In the early stages of dating, you can answer this question sufficiently without going into much detail. Even if you made some serious mistakes during your marriage, you can address them later once the relationship has progressed. In the meantime, stick to a message that reveals how much you learned and evolved from your first marriage.

How to discuss: “Marriage for us wasn’t right in so many ways—it’s hard to pick just one reason why it fell apart. I’m glad I went through it because I’ll make a better partner next time around.”

  1. If kids are in the picture, what does that picture look like?

If you have children, absolutely mention them early in the relationship; they should never come as a surprise to your date. She will want to know about the relationship you have with your kids and the role they will play in your courtship.

How to discuss: “I have two kids from my first marriage, and I share custody with my ex wife. I’ve got the kids on weekends, and I love being involved in their lives. I try to give them as much stability as possible, so I generally keep my relationships and kids separate in the beginning. Would love for you to meet them one day when the time is right for both of us.”

Remember, your divorce is not a deal breaker, it’s just a part of your story. Being open about your failed relationship and framing it the right way will help your partner realize that although your first marriage was broken, it gave you an opportunity to be a better partner in your next relationship.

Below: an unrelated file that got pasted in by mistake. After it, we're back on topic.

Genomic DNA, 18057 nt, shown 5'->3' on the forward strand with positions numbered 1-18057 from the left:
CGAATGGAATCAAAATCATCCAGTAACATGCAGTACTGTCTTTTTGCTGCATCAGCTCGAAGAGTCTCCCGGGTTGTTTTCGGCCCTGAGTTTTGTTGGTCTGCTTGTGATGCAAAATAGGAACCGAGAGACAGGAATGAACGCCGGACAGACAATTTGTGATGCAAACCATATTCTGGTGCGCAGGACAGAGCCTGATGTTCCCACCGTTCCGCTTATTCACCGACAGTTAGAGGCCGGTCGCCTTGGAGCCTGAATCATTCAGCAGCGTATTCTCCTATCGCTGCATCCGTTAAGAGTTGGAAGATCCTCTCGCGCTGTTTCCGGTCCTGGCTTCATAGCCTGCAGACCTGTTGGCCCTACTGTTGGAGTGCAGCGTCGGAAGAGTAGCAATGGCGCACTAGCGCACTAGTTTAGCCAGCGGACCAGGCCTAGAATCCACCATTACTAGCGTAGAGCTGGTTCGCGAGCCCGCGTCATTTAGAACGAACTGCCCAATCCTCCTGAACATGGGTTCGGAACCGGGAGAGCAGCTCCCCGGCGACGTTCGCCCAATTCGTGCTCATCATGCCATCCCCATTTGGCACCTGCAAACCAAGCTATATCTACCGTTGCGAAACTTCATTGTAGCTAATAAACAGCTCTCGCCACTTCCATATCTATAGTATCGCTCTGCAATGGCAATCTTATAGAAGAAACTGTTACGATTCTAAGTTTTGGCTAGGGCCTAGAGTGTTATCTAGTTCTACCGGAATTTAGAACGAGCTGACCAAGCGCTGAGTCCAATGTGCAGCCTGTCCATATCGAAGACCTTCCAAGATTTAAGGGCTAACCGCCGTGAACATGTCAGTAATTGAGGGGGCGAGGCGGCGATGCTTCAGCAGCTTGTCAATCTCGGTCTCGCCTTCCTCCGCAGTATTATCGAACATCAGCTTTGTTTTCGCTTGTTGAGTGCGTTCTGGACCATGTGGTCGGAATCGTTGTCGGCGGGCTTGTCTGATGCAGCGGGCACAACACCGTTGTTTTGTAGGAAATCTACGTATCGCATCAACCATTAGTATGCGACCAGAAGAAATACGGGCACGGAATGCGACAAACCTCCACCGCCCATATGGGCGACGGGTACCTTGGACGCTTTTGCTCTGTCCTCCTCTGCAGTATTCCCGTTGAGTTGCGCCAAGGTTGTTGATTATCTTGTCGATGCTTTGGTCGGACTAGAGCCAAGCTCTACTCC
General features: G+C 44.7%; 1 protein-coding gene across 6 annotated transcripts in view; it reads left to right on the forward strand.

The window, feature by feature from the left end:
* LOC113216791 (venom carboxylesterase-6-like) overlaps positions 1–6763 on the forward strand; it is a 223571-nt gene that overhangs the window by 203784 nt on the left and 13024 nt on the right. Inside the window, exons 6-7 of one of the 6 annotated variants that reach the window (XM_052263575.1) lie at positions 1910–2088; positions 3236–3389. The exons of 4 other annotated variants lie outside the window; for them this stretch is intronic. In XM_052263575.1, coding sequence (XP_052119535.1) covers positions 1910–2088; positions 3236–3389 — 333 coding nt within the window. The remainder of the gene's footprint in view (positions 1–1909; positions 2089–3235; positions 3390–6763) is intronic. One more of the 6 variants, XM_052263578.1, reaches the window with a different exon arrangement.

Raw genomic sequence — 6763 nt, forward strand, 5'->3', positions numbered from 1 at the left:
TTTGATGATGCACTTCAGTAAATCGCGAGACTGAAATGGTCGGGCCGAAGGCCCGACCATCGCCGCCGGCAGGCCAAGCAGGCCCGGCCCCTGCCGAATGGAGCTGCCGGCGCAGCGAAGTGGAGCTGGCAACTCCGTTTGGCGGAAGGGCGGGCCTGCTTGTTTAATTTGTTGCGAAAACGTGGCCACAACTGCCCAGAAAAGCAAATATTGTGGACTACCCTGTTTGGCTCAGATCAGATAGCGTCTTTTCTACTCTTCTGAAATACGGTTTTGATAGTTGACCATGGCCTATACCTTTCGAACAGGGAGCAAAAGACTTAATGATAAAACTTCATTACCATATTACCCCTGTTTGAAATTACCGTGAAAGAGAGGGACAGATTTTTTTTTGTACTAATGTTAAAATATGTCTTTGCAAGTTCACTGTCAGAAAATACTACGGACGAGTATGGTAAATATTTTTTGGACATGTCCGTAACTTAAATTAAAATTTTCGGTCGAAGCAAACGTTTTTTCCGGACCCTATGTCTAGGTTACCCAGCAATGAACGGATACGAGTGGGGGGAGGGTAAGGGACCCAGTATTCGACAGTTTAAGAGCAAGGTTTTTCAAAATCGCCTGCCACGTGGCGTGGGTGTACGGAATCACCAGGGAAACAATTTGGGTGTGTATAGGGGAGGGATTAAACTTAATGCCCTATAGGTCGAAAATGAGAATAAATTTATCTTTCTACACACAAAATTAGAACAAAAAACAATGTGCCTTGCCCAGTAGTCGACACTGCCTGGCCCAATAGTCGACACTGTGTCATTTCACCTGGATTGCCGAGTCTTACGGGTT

The best first dates, start with you being you. Read tips on being the best version of yourself on a date here

 

 

Linx in Vanity Fair!

After a much anticipated wait, Linx Dating is featured in the May issue of Vanity Fair! photo copy 6

Journalist Alexandra Wolfe wrote a fun piece on the Silicon Valley social scene. The story is largely about Linx being the matchmaker of choice and a massive trend setter by having thrown an event at The Rosewood Sand Hill Hotel in Menlo Park, CA back in 2009 with hundreds of guests. You multiply the opening of the hotel by the sheer popularity of the Linx Link & Drink party that summer in 2009, and basically it started a movement of sorts. In other words, Linx was a huge catalyst in creating “the scene” at The Rosewood and more recently in the Silicon Valley in general. I’ve always loved a great party but never knew I’d be part of a movement as such!

As Wolfe states, “many attribute the bar’s crush of singles to area matchmaker Amy Andersen -a self-declared ‘love concierge’ and the founder of Linx Dating – who first helped designate the bar a singles’ destination…..it would be the first of many events at the hotel. Thus, the Rosewood scene – and its accidental by-product, Cougar Night – was born.”

Although I’ll be the first to admit I am not fond of the term “cougar” or “sugar daddy” and make a strong point not to have those phrases enter my vocabulary, many people who are outside of the Silicon Valley bubble love to anchor on those images and the story clearly caters to that kind of reader and even contains a fair amount of inaccurate information about the details of Linx.

However, big picture, I am extremely beyond grateful for the rare opportunity to have been a part of a story in a publication as venerable as Vanity Fair. From working with celebrity photographer Justin Coit doing our all day glamorous photo shoot, to my lovely conversations with Alexandra at Linx (and even on a Stanford dish hike with her “dishing”), I am so thankful to Vanity Fair. Always. Forever. VanityFair_May2013As seen in the actual magazine

vf_04-Office2_0763_v32-889x1200Actual image from Justin Coit sent to me